#TenYearTBT

February 7, 2019

 

The latest trend on social media is to post a picture of yourself from ten years ago next to a current picture, like a big-picture nod to #TBT (Throw Back Thursday.) Reprinted here, for your enjoyment, Ps & Qs ten year #TBT- it’s true what they say, “the more things change, the more you want to move to Cedaredge.”

 

Ps & Qs - February 2009

 

We’re an Old Cow Town Community, Not a Cute Cattle Creek Theme Park

 

Lately, whenever I run into someone who still has a job and they ask me what I’m doing these days, I’m honest. I tell them that with the end of the Valley Journal and the lack of cashier positions in the classifieds, not a helluva lot, actually. I did join Facebook recently, which takes up a lot of my time… I may have some extra time on my hands, but hey, at least I’m not planting homemade bombs around town.

 

Whenever a member of our community dies, we all feel pangs of loss, sadness, and remorse for what never was and now, what will never be… unless of course, they commit suicide on New Year’s Eve in Aspen, then we try to sue their estate?! The negativity surrounding Jim Blanning’s death scares me. It’s scary enough that he felt compelled to go to such stunning lengths, but the way the town turned on one of their own is even scarier. With the exception of Johnny Boyd, I haven’t read anything even remotely close to compassion for a man who was obviously an integral part of the crazy-history-tapestry of this valley; as if crazy is contagious and everyone’s afraid to admit a connection. Fear’s a funny thing, (not funny ha-ha but funny weird) like a virus you can catch just by being in the same room as someone who’s already infected.

 

Similar to the way you can’t help but read a trash mag lying on the table at your doctor’s office. While seeing pictures of stars with their $500 pants down does makes me feel better, it also creeps me out. Why would we want to know more about the lives of total strangers than we do about our neighbors? Does it cure our boredom to read about strangers’ misfortunes or does it actually add to the cold detachment of an overpopulated world? Either way, reading about famous people’s disappointingly-averagely-dramatic lives does not fill the gap of a local community rag.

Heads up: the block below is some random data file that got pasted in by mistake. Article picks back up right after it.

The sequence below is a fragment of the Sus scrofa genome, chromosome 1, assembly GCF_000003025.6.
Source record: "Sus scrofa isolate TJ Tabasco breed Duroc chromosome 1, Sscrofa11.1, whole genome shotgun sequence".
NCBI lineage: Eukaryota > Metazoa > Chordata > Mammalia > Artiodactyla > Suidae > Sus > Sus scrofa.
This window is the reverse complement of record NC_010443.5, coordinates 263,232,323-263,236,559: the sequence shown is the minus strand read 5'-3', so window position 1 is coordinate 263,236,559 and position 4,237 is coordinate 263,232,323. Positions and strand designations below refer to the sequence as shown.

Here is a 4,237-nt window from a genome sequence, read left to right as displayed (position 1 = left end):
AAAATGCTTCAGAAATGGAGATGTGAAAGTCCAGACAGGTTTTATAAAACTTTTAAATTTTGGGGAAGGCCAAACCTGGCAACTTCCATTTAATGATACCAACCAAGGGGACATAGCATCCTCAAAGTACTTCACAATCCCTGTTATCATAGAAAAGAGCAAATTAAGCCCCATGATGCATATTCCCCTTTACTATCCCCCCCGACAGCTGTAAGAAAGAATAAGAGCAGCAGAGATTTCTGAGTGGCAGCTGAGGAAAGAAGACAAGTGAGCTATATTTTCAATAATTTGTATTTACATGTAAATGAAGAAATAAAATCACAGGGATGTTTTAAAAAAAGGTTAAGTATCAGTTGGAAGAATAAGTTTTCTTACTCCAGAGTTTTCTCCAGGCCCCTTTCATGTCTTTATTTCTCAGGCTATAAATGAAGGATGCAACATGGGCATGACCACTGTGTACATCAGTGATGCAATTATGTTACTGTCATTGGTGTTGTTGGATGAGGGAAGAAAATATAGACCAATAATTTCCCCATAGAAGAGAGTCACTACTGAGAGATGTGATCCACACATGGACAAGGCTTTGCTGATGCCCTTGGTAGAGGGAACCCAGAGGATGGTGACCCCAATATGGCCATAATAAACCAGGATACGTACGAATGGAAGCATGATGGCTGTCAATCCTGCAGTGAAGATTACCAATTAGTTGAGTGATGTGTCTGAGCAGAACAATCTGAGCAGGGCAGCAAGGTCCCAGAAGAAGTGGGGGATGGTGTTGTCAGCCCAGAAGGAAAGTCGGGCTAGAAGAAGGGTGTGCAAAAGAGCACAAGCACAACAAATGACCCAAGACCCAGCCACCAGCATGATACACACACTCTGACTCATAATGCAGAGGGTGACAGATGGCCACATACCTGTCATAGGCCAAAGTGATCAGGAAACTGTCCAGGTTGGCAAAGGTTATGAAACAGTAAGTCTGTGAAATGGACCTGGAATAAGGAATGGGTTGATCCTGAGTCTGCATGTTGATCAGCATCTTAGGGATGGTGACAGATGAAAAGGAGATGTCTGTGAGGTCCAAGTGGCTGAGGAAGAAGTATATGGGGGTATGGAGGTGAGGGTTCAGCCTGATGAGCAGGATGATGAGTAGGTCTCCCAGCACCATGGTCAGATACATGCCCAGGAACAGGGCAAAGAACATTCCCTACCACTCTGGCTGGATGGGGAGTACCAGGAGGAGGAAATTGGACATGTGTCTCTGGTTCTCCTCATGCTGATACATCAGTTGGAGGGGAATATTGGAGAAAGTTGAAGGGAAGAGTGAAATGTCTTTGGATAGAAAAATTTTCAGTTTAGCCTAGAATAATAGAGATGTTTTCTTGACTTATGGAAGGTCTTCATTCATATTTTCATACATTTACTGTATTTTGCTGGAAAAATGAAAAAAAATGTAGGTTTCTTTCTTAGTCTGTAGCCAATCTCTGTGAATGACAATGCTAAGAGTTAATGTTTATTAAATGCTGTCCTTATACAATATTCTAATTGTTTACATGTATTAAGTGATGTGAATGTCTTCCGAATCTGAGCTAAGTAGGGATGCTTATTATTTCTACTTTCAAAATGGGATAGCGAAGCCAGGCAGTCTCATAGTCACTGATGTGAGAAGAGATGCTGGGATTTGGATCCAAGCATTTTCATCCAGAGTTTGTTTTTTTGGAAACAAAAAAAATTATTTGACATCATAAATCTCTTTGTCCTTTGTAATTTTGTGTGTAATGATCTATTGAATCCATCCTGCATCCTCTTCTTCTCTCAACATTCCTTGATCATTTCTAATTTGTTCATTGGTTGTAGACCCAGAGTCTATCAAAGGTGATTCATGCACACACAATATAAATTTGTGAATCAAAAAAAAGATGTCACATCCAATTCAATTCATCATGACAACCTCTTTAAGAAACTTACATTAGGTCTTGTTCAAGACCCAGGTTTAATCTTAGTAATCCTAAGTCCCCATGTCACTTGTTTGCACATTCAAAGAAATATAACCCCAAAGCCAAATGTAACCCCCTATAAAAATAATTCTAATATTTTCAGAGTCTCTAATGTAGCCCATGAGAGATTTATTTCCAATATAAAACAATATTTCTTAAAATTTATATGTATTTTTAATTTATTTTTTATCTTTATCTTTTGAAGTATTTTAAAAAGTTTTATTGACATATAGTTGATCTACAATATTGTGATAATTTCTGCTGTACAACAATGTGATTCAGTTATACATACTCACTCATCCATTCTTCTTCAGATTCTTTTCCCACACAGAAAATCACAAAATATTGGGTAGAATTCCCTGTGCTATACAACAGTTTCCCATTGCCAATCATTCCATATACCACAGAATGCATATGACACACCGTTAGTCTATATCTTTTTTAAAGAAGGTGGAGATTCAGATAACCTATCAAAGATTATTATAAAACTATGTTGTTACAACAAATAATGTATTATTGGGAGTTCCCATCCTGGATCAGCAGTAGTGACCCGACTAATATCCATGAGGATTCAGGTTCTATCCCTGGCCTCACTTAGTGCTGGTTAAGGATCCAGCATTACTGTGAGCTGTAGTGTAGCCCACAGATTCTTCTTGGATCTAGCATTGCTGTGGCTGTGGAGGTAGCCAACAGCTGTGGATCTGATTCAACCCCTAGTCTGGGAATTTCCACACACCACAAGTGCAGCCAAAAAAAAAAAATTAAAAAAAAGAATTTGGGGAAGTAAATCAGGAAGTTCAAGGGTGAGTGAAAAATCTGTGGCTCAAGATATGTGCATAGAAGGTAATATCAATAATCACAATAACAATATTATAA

And as much as we used to joke about the Valley Journal and how it should’ve been called What Your Kids Did This Week, it played an important part in gluing our town together; without local news it’s easy to lose sight of the locals. It takes a collective effort to run the village, and the whole village is responsible for the ups and the downs. Only when your community doesn’t band together in good times and bad, will you find yourself in an empty town full of fancy dress shops.

 

Most people can’t have everything they want, even in this valley. Some would say that’s because we don’t really know what we want, an affliction that’s unique to affluent people who’ve lost a little bit of their soul— lost, traded, forsaken, whatever you call it when you compromise yourself for money. This valley has given everything it has, and it’s still not enough. I honestly think they (they know who they are, and all I can say to them is: STOP THE WILLITIFICATION OF OUR TOWN!) won’t be happy until the whole valley looks like a life-sized Lego land full of parasol and picnic supply stores. The developers will always be there… waiting in the wings like wolves in hard hats, so what’s the rush? Why not slow down and take the time to do it right, i.e., hold off building more retail space until we have fewer empty storefronts around town.

 

Let’s put our boots up on the desk, lean back with our hands behind our heads and think this thing through. With a little planning and preservation our town could remain a great place to be, free from the likes of angry waiters and mad bombers. Maybe Carbondale doesn’t want to be like her rich up-valley stepsisters. We’ve been the butt of the valley joke for so long, that to build brand-new three-story townhomes called Bonedale on the grave of a trailer court feels like betrayal. Not only betrayal to the spirit of this old cow town, but also to its crazy cast of characters. And let’s not kid ourselves; this will always be a cow town, no matter how much they try to dress her up like Little Bo Peep.

 

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